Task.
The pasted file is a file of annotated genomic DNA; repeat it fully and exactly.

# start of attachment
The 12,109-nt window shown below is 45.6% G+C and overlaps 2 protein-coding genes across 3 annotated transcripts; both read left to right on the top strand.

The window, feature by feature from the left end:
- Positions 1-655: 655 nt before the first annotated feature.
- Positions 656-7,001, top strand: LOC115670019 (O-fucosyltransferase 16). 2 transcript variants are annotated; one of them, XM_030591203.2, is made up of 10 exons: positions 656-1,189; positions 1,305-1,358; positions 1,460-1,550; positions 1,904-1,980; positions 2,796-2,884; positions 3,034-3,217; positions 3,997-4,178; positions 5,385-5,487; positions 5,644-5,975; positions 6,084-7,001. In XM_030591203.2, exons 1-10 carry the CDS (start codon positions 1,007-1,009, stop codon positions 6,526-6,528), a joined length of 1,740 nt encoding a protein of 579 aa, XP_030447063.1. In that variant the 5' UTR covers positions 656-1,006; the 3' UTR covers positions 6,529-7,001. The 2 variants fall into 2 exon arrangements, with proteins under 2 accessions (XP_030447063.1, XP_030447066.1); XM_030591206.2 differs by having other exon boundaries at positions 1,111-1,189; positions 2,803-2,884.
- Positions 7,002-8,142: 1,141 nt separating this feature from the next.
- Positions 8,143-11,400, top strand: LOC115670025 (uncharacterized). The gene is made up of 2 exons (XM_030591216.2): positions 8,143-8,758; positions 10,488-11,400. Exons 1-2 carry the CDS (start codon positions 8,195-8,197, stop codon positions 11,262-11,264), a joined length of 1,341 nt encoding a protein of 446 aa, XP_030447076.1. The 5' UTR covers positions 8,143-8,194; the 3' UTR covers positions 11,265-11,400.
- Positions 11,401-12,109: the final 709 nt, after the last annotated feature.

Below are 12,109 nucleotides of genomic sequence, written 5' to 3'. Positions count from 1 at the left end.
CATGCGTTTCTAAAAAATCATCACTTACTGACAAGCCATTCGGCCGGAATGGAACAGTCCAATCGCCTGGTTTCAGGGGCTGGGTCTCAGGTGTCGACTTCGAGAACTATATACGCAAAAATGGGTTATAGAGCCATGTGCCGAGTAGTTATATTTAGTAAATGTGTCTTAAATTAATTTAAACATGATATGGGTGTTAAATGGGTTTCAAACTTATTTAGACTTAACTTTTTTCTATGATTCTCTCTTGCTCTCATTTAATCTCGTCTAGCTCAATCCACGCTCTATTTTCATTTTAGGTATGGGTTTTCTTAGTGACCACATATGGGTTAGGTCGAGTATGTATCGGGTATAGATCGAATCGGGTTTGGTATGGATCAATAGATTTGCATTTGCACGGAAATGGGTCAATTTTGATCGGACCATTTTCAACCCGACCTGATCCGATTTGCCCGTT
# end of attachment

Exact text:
The 12,109-nt window shown below is 45.6% G+C and overlaps 2 protein-coding genes across 3 annotated transcripts; both read left to right on the top strand.

The window, feature by feature from the left end:
- Positions 1-655: 655 nt before the first annotated feature.
- Positions 656-7,001, top strand: LOC115670019 (O-fucosyltransferase 16). 2 transcript variants are annotated; one of them, XM_030591203.2, is made up of 10 exons: positions 656-1,189; positions 1,305-1,358; positions 1,460-1,550; positions 1,904-1,980; positions 2,796-2,884; positions 3,034-3,217; positions 3,997-4,178; positions 5,385-5,487; positions 5,644-5,975; positions 6,084-7,001. In XM_030591203.2, exons 1-10 carry the CDS (start codon positions 1,007-1,009, stop codon positions 6,526-6,528), a joined length of 1,740 nt encoding a protein of 579 aa, XP_030447063.1. In that variant the 5' UTR covers positions 656-1,006; the 3' UTR covers positions 6,529-7,001. The 2 variants fall into 2 exon arrangements, with proteins under 2 accessions (XP_030447063.1, XP_030447066.1); XM_030591206.2 differs by having other exon boundaries at positions 1,111-1,189; positions 2,803-2,884.
- Positions 7,002-8,142: 1,141 nt separating this feature from the next.
- Positions 8,143-11,400, top strand: LOC115670025 (uncharacterized). The gene is made up of 2 exons (XM_030591216.2): positions 8,143-8,758; positions 10,488-11,400. Exons 1-2 carry the CDS (start codon positions 8,195-8,197, stop codon positions 11,262-11,264), a joined length of 1,341 nt encoding a protein of 446 aa, XP_030447076.1. The 5' UTR covers positions 8,143-8,194; the 3' UTR covers positions 11,265-11,400.
- Positions 11,401-12,109: the final 709 nt, after the last annotated feature.

Below are 12,109 nucleotides of genomic sequence, written 5' to 3'. Positions count from 1 at the left end.
CATGCGTTTCTAAAAAATCATCACTTACTGACAAGCCATTCGGCCGGAATGGAACAGTCCAATCGCCTGGTTTCAGGGGCTGGGTCTCAGGTGTCGACTTCGAGAACTATATACGCAAAAATGGGTTATAGAGCCATGTGCCGAGTAGTTATATTTAGTAAATGTGTCTTAAATTAATTTAAACATGATATGGGTGTTAAATGGGTTTCAAACTTATTTAGACTTAACTTTTTTCTATGATTCTCTCTTGCTCTCATTTAATCTCGTCTAGCTCAATCCACGCTCTATTTTCATTTTAGGTATGGGTTTTCTTAGTGACCACATATGGGTTAGGTCGAGTATGTATCGGGTATAGATCGAATCGGGTTTGGTATGGATCAATAGATTTGCATTTGCACGGAAATGGGTCAATTTTGATCGGACCATTTTCAACCCGACCTGATCCGATTTGCCCGTT